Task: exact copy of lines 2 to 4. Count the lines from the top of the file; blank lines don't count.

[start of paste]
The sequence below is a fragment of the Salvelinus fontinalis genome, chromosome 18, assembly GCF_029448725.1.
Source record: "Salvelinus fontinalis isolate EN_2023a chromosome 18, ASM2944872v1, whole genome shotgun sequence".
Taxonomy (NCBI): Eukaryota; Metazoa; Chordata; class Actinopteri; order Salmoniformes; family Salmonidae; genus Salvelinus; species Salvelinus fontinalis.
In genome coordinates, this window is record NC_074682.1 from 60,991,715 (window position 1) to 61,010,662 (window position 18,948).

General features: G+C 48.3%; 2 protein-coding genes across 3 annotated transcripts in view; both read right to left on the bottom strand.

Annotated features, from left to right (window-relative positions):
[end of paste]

Source record: "Salvelinus fontinalis isolate EN_2023a chromosome 18, ASM2944872v1, whole genome shotgun sequence".
Taxonomy (NCBI): Eukaryota; Metazoa; Chordata; class Actinopteri; order Salmoniformes; family Salmonidae; genus Salvelinus; species Salvelinus fontinalis.
In genome coordinates, this window is record NC_074682.1 from 60,991,715 (window position 1) to 61,010,662 (window position 18,948).